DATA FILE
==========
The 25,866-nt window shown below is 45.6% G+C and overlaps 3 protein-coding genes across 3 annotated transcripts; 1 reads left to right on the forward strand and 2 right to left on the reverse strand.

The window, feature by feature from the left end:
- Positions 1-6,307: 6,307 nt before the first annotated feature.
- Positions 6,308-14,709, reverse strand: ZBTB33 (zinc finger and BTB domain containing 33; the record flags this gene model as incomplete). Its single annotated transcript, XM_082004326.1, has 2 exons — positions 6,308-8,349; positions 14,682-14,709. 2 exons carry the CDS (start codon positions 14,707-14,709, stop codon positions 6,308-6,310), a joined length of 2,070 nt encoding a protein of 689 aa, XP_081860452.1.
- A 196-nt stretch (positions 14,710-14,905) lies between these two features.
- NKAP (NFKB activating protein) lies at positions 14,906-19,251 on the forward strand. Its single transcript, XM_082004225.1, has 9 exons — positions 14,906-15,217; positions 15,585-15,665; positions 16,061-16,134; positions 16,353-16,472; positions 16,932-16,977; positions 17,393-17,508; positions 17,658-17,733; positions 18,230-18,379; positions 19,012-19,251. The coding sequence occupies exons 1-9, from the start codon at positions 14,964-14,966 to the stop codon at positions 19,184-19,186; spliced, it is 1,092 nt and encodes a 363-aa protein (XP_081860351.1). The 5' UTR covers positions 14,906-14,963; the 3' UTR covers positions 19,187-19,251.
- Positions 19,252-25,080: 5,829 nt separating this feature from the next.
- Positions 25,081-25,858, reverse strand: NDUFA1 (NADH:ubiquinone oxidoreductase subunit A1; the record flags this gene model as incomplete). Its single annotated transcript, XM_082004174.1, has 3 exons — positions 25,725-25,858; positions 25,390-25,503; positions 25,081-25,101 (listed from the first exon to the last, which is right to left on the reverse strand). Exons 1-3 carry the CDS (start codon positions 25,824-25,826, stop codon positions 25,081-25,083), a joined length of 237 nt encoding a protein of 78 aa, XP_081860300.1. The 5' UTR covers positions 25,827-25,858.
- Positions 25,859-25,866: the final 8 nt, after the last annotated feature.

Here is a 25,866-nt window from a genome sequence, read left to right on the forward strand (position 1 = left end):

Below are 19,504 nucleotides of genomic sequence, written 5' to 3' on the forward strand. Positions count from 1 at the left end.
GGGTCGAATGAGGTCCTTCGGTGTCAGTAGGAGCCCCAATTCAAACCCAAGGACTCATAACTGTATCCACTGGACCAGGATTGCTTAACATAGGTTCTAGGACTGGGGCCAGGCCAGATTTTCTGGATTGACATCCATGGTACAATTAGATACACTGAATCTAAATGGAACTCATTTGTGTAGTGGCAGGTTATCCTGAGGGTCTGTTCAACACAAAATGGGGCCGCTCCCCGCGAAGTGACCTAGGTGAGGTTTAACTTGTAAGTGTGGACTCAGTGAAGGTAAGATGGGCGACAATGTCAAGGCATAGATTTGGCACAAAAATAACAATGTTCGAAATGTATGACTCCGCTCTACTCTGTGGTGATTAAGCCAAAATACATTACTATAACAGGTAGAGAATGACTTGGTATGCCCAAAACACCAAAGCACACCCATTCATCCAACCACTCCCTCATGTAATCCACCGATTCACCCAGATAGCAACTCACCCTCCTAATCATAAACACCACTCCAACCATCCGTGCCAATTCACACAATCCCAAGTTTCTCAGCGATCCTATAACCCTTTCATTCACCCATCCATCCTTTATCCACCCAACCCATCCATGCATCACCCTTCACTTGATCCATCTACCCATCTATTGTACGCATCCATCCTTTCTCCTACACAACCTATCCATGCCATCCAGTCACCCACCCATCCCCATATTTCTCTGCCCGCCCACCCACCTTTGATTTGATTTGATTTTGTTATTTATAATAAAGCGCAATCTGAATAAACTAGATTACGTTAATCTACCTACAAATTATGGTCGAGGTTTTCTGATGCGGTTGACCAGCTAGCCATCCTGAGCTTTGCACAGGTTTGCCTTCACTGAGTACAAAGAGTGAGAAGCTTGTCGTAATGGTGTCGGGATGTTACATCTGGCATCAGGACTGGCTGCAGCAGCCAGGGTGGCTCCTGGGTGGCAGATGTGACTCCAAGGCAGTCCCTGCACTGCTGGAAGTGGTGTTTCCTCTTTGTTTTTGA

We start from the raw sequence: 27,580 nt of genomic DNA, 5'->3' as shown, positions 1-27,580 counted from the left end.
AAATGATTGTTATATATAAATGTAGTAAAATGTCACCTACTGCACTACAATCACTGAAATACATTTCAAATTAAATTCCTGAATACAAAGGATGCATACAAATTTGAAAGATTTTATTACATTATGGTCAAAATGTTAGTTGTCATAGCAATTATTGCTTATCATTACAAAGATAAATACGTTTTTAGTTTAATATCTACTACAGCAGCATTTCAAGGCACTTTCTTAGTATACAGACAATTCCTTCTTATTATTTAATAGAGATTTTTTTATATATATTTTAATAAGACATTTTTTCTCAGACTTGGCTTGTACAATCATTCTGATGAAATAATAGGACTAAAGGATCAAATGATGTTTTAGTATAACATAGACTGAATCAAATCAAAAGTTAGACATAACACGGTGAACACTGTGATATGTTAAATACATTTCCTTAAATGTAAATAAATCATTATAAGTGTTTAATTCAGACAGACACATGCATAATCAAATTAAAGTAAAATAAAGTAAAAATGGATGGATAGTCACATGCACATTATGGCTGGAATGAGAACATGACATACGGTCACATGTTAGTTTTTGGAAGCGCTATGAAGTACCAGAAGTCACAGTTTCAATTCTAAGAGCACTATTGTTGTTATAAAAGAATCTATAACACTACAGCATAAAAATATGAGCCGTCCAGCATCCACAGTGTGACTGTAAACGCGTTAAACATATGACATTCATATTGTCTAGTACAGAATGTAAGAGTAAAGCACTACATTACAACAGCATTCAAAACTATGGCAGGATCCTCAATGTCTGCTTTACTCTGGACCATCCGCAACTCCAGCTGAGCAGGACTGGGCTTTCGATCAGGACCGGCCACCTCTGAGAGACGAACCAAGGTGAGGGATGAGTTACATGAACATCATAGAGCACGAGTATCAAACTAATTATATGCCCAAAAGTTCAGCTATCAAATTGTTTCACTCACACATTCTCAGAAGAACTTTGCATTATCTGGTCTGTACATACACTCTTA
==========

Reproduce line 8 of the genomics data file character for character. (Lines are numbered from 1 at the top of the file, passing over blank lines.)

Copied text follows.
- Positions 25,081-25,858, reverse strand: NDUFA1 (NADH:ubiquinone oxidoreductase subunit A1; the record flags this gene model as incomplete). Its single annotated transcript, XM_082004174.1, has 3 exons — positions 25,725-25,858; positions 25,390-25,503; positions 25,081-25,101 (listed from the first exon to the last, which is right to left on the reverse strand). Exons 1-3 carry the CDS (start codon positions 25,824-25,826, stop codon positions 25,081-25,083), a joined length of 237 nt encoding a protein of 78 aa, XP_081860300.1. The 5' UTR covers positions 25,827-25,858.